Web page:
ICE’s previous state of paper-based processes also hampers data interoperability goals. The agency's technology is still “firmly in the 1980s,” noted Scott Kirby, ICE’s former chief of strategy and operations analysis unit.
Between all the data housed within CBP, ICE, USCIS, the Department of Health and Human Services, the Department of Justice's Executive Office for Immigration Review and the FBI, “we don't know what an individual’s immigration story is until you see the totality of the data, and that's hard," he said at the event. "An officer [is] encountering a lot of people across the border at a pace that's difficult for the officer to manage, so we're building tools to make it easy.”
Until 2020, ICE relied on paper spreadsheets and files to visualize migration patterns and push-and-pull factors as well as immigrant profiles, Kirby said.
Now ICE is working on data visualization dashboards and event simulation software tools to predict and track migration patterns and better plan for immigration surges.
Henderson believes ICE can start using data and technology in more efficient and effective ways without overhauling IT systems. Some early successes, such as CBP’s unified immigration portal, ICE’s electronic file transfer pilot and ICE’s case acceptance program pilot, give Henderson hope for the future.
The case acceptance program pilot allowed ICE visibility into some electronic A-Files CBP prepared for review with a reliance on DevSecOps processes. Looking ahead, Henderson wants ICE to continue to evolve and mature its business, governance and acquisition processes around Agile methodologies.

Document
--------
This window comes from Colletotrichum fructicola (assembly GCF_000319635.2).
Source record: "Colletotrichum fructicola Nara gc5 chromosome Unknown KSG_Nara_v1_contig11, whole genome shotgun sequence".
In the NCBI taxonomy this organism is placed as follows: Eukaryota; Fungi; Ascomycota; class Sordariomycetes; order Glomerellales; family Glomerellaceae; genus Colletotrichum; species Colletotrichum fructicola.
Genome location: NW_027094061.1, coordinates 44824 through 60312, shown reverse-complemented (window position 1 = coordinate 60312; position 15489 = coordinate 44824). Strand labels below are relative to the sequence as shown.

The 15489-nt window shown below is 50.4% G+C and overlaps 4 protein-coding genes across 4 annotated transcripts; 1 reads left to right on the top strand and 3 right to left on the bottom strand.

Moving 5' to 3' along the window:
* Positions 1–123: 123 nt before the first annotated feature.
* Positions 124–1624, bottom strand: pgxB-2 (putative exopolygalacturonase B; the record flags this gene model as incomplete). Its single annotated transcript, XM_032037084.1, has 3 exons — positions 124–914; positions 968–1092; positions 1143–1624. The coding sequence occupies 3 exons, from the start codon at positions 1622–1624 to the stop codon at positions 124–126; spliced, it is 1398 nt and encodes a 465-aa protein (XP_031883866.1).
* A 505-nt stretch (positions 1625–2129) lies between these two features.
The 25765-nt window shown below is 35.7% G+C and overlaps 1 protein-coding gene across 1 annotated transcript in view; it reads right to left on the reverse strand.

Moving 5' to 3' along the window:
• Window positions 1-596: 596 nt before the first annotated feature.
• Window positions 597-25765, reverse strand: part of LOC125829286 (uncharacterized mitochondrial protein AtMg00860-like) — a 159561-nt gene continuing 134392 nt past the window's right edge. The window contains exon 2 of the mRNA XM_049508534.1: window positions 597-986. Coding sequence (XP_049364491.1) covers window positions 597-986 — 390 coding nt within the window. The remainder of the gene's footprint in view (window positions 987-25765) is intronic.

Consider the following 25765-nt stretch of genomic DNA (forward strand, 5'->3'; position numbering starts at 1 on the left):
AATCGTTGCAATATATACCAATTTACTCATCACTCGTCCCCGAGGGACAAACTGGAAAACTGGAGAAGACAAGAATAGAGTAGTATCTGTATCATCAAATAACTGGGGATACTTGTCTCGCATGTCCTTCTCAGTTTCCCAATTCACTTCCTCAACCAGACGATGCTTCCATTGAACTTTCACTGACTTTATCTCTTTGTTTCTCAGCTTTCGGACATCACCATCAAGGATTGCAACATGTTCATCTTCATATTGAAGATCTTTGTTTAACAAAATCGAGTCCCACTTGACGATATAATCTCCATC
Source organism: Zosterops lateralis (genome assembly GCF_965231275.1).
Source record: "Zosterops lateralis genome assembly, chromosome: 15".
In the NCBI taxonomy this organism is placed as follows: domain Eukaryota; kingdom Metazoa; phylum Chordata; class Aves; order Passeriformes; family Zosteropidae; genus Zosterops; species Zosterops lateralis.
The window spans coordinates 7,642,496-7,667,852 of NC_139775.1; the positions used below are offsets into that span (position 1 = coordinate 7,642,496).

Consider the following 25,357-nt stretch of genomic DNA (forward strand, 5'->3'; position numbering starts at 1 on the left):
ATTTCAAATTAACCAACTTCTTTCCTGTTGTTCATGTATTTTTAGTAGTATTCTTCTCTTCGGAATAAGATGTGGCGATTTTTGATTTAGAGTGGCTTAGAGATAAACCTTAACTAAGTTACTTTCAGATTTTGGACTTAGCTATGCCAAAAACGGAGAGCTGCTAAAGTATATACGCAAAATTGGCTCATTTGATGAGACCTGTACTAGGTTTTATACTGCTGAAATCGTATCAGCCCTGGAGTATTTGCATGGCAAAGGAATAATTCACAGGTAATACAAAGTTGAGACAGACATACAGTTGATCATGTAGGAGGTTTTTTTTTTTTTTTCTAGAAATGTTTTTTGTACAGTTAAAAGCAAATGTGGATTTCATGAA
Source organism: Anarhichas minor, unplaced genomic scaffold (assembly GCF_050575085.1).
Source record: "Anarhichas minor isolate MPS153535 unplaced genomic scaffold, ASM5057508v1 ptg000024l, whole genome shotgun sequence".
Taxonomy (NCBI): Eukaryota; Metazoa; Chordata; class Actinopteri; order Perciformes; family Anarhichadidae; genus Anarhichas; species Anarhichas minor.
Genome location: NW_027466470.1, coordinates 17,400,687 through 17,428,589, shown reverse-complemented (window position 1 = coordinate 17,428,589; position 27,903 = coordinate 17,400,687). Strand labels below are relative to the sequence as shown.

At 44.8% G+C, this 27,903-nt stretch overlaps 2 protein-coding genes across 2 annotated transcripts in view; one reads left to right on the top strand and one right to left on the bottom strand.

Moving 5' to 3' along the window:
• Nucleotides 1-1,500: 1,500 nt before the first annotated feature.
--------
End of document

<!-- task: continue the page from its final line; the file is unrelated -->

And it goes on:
“Agile, DevSecOps — it’s been tremendously useful,” she said. “It’s critical to some of our successes. Where we need to go next is continue to mature. We’re not 100% there, some of it's based on technical debt and priorities, some of it is based on the need to continue to evolve our businesses processes.”
Cultural overhaul anchors Henderson’s plan. If she can get ICE agents and IT personnel on board with new business processes for accomplishing the mission, the technology and data interoperability pieces will fall into place.
“Agile isn’t just a technology term,” she said. “What I don’t want is Agile or DevSecOps to become this idea of, it’s just this technology thing. It doesn’t work without the business processes behind it.”
For Henderson, streamlining the immigration process for noncitizens and the agents handling their cases comes down to end-to-end electronic processes and transforming ICE into a data-driven organization. This will inform cultural shifts, technology pilots and innovative business processes under her tenure.
Henderson hopes this will drive positive change at the southwest border.
“When you talk about how we solve these problems, we’re going to solve it by making it electronic,” she said. “What we want to do is increase visibility.”